I get to use translators occasionally at work. It can be a fascinating exercise. I'll ask a potentially complicated question- something like "How many children in your family?"; there'll be an animated exchange for about 5 minutes (well, I'm busy. Time flies), and then the interpreter turns around and with a dead straight face says "two."
I'm never sure whether to laugh or cry at that point. You know you're missing something; however, to find out what it was you've got to question the integrity of the only person who can give you the answers you're looking for. Usually, giving it up for a lost cause is the most sensible option.
Since moving to Linux, I've taken the opportunity to learn how to program. I can't admit to even being a bad programmer at present- I haven't got that far yet. At the moment, I'm living out that quote- "Some people's only meaning in life is to stand as a warning to others" - although I'm learning rapidly about gdb's capabilities. The process is much like learning another language; you start off not even being able to do the basics (although I've got to say I'm glad the first words you learn in program languages aren't "where is the bathroom?"), and to start with even a sentence is too much; a semicolon can cause confusion for days. It took me about a week to figure out the commands to get gcc to do it's stuff; my first makefile got me bogged down for a fortnight.
There is, however, a deep satisfaction in being allowed to learn. Linux, by lowering the barriers, both financial and access, gave me that. While I've possibly not got the patience to ever program really well, knowing enough to be able to admire the skills of others is a nice start, and I'm starting to get there.
Some of the stuff I've read is all about which language is the best. I figured it was going to take some time to learn how to do this, so I may as well try to pick a language that was worth the effort. The more I read, however, the more it sounds like the eternal disputes we get across language barriers; some advantage/ disadvantage reviews look more like a cockney trying to convince the Americans to talk properly than a learned discussion on the merits of a language.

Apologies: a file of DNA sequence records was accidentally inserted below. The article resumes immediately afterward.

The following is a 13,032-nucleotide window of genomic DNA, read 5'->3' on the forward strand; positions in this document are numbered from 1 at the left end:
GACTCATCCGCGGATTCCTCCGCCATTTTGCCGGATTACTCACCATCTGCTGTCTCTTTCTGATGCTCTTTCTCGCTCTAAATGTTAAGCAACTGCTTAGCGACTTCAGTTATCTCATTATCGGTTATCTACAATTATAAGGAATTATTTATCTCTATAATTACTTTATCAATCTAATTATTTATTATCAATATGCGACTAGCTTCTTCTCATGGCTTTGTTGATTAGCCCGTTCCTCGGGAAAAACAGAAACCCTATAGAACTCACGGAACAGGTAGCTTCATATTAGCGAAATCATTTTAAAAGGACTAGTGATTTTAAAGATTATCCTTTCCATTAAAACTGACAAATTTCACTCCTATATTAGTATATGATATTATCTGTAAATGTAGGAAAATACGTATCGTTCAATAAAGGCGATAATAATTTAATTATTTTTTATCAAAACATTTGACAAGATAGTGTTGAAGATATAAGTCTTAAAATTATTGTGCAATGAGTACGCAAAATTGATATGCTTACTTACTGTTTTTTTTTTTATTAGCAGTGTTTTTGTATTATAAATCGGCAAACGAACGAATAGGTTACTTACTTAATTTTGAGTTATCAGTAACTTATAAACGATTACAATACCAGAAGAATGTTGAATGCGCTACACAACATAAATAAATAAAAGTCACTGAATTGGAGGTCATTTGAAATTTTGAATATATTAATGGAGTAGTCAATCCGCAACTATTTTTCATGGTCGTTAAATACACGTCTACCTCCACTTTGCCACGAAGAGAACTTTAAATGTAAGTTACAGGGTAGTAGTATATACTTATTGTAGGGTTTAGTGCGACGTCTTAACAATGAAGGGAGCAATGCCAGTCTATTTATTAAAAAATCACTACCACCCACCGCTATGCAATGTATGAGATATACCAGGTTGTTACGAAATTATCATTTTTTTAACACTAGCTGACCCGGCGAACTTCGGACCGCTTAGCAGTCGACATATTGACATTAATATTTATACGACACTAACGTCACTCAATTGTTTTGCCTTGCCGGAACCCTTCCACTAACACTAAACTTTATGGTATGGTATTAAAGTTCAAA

For my 2 cents, I'd offer the following list:
1) flexibility/ extensibility. For computing languages, it probably means an easy way to port, probably through a library. If you look at the English language, for example, one reason it has become so universal is the ability to create a dialect that crosses part of the barrier between one language group and itself (ever tried to understand Pidgin English?). It also allows moving with the times; yesterday multithreading, today the cloud, tomorrow... spoken languages achieve this by constantly picking up new terms and allowing the older ones to waste away by neglect; some similiar capability should exist for computing languages.
2) Speed. I was tempted to put this one at the top. Like language, programs are not there for their own end; they serve a purpose, and the quicker they achieve that purpose the better. Why do we give common things nicknames? Programming languages should not just get the job done; they should get the job done quicker.
3)Specialisation. The ability to convey meaning in a minimum of time is part of the reason English has so many subspecialised areas- maths, architecture, medicine, engineering all have their unique terms. They exist simply to allow precision without having to repeat yourself. Programs (and programming) should be no different. Life is short; so should the program be.
4)Understandability. This one plays back into the other two. If you need to learn a completely new way of looking at words to learn how to program, it's making it unnecessarily difficult. Learning a new concept is one thing; having to learn a completely different use for an old concept is another. An excellent example is the end-of-line character. It's not a full stop in most languages; therefore, to program is to have to re-learn English syntax.
I realise I'm asking for the world. However, perfection isn't something to ignore; "he who aims at nothing is sure to hit it."